Tag Archives: youtube

Open Thread: Sesame Street Spreads Black (Women’s) Hair Love

By Sexual Correspondent Andrea (AJ) Plaid

I guess if anyone had to offer a corrective to the Black (Women’s) Hair Debate™, it had to be Sesame Street.

And if the YouTube comments (as if my submitting this) are any indication, quite a few people really appreciate what the PBS show did, with some lament of wishing this was on for them when they were little.

Continue reading

Flava Of The Month?: The Antoine Dodson Aftermath

By Arturo R. García

Based on this interview he did with NPR, the Antoine Dodson phenomenon seems to be turning out more favorably than these memes tend to. But not without reaffirming some of the worst tendencies of both media distributors and consumers.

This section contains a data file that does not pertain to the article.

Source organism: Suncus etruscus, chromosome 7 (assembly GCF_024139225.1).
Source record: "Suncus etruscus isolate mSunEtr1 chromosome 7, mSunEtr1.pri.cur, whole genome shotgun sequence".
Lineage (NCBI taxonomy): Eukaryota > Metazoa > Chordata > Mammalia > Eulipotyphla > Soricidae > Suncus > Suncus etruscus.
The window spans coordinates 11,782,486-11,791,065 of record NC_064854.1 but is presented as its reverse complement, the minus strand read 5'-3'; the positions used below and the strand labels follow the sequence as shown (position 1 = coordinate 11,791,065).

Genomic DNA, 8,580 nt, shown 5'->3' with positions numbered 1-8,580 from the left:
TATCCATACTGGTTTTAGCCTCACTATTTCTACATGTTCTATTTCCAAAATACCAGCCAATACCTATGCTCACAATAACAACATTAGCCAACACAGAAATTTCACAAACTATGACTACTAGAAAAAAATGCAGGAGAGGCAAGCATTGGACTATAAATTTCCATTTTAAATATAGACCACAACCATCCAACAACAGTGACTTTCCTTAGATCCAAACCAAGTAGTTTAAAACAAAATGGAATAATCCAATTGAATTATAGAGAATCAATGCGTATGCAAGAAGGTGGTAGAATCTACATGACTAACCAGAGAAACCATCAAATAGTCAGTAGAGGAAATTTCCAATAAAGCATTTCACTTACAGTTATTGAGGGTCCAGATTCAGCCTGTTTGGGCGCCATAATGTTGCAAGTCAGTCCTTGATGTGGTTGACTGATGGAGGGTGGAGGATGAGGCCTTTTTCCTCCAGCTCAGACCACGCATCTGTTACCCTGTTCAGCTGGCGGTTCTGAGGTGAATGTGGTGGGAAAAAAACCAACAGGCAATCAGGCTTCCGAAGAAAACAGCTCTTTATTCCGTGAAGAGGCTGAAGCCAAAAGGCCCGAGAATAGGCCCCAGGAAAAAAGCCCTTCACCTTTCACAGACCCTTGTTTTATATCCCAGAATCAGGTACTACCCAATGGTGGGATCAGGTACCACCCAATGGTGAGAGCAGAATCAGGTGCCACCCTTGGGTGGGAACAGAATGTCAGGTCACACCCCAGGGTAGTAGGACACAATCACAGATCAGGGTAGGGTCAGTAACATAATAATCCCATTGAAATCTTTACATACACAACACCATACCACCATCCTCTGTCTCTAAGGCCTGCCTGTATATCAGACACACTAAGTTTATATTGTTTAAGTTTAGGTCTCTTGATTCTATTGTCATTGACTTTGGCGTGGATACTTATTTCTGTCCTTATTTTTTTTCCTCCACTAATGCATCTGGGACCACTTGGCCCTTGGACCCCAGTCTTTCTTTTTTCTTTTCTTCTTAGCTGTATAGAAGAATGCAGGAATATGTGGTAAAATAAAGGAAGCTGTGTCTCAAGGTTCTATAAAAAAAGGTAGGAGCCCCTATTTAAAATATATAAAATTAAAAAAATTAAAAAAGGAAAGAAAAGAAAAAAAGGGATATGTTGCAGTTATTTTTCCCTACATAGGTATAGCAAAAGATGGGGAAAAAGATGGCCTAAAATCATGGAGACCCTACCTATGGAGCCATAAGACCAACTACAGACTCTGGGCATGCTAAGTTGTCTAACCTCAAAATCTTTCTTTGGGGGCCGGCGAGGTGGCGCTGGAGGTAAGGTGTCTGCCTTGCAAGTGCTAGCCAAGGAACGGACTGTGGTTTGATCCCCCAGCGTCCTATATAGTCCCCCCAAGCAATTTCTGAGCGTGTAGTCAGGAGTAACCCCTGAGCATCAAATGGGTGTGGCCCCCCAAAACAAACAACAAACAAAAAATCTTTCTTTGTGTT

By now many of us know how the story started: on the morning of July 28th, a man broke into the Dodson home in Huntsville, Ala. and, according to Antoine’s sister Kelly, attempted to assault her in her bedroom. As originally reported by WAFF-TV, Antoine struggled with the assailant, who subsequently escaped.

The first thing to note is that WAFF’s original story was not a live-shot. Meaning both the reporter, Elizabeth Gentle, and her editors had virtually the entire business day to get an interview with either a police spokesperson or the crime scene investigator shown at the scene to add to the story and respond to Antoine’s allegation about there being “a rapist in Lincoln Park” – for instance, had there been similar incidents in the area as of late? Gentle also had time to get a description of the alleged assailant from either the Dodsons or the police department, information that would be useful when the suspect in a forced entry and attempted sexual assault is still at large.

Continue reading

Disability & Music

by Guest Contributor Bianca I. Laureano